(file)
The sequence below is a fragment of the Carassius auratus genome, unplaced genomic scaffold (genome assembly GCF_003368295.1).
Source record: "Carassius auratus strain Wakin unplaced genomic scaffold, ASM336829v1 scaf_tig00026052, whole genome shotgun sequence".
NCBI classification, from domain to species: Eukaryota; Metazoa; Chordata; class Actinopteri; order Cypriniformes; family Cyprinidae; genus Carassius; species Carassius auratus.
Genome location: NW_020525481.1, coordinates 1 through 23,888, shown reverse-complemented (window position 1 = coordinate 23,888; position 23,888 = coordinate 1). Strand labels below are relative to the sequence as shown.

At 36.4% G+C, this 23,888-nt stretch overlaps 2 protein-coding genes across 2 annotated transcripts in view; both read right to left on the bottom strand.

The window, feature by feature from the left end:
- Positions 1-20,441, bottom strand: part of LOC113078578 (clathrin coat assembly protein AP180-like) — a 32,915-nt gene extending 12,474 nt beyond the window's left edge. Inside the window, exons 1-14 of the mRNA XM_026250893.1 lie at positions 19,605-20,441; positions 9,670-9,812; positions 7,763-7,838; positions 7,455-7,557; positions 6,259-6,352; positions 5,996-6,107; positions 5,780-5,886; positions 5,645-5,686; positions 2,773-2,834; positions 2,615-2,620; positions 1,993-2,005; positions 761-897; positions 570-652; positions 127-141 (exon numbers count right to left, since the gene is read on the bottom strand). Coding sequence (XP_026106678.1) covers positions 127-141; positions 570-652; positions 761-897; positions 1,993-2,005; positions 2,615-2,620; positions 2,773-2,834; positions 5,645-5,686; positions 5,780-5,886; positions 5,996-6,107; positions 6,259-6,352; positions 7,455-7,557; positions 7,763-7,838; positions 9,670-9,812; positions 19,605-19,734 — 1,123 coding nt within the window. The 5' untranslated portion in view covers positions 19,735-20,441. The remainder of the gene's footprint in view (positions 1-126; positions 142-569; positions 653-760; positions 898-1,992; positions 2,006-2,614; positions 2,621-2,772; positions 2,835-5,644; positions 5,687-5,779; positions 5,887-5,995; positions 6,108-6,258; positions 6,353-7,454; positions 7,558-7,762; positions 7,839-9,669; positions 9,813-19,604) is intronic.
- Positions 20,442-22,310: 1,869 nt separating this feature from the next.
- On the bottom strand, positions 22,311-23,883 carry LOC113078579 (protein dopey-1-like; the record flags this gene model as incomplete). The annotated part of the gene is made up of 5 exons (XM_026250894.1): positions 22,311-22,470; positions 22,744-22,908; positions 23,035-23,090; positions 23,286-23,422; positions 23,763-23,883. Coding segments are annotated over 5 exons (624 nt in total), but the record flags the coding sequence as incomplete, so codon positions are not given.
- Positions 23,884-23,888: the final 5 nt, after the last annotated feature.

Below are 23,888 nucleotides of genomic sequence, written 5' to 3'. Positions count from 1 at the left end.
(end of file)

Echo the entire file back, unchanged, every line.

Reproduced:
The sequence below is a fragment of the Carassius auratus genome, unplaced genomic scaffold (genome assembly GCF_003368295.1).
Source record: "Carassius auratus strain Wakin unplaced genomic scaffold, ASM336829v1 scaf_tig00026052, whole genome shotgun sequence".
NCBI classification, from domain to species: Eukaryota; Metazoa; Chordata; class Actinopteri; order Cypriniformes; family Cyprinidae; genus Carassius; species Carassius auratus.
Genome location: NW_020525481.1, coordinates 1 through 23,888, shown reverse-complemented (window position 1 = coordinate 23,888; position 23,888 = coordinate 1). Strand labels below are relative to the sequence as shown.

At 36.4% G+C, this 23,888-nt stretch overlaps 2 protein-coding genes across 2 annotated transcripts in view; both read right to left on the bottom strand.

The window, feature by feature from the left end:
- Positions 1-20,441, bottom strand: part of LOC113078578 (clathrin coat assembly protein AP180-like) — a 32,915-nt gene extending 12,474 nt beyond the window's left edge. Inside the window, exons 1-14 of the mRNA XM_026250893.1 lie at positions 19,605-20,441; positions 9,670-9,812; positions 7,763-7,838; positions 7,455-7,557; positions 6,259-6,352; positions 5,996-6,107; positions 5,780-5,886; positions 5,645-5,686; positions 2,773-2,834; positions 2,615-2,620; positions 1,993-2,005; positions 761-897; positions 570-652; positions 127-141 (exon numbers count right to left, since the gene is read on the bottom strand). Coding sequence (XP_026106678.1) covers positions 127-141; positions 570-652; positions 761-897; positions 1,993-2,005; positions 2,615-2,620; positions 2,773-2,834; positions 5,645-5,686; positions 5,780-5,886; positions 5,996-6,107; positions 6,259-6,352; positions 7,455-7,557; positions 7,763-7,838; positions 9,670-9,812; positions 19,605-19,734 — 1,123 coding nt within the window. The 5' untranslated portion in view covers positions 19,735-20,441. The remainder of the gene's footprint in view (positions 1-126; positions 142-569; positions 653-760; positions 898-1,992; positions 2,006-2,614; positions 2,621-2,772; positions 2,835-5,644; positions 5,687-5,779; positions 5,887-5,995; positions 6,108-6,258; positions 6,353-7,454; positions 7,558-7,762; positions 7,839-9,669; positions 9,813-19,604) is intronic.
- Positions 20,442-22,310: 1,869 nt separating this feature from the next.
- On the bottom strand, positions 22,311-23,883 carry LOC113078579 (protein dopey-1-like; the record flags this gene model as incomplete). The annotated part of the gene is made up of 5 exons (XM_026250894.1): positions 22,311-22,470; positions 22,744-22,908; positions 23,035-23,090; positions 23,286-23,422; positions 23,763-23,883. Coding segments are annotated over 5 exons (624 nt in total), but the record flags the coding sequence as incomplete, so codon positions are not given.
- Positions 23,884-23,888: the final 5 nt, after the last annotated feature.

Below are 23,888 nucleotides of genomic sequence, written 5' to 3'. Positions count from 1 at the left end.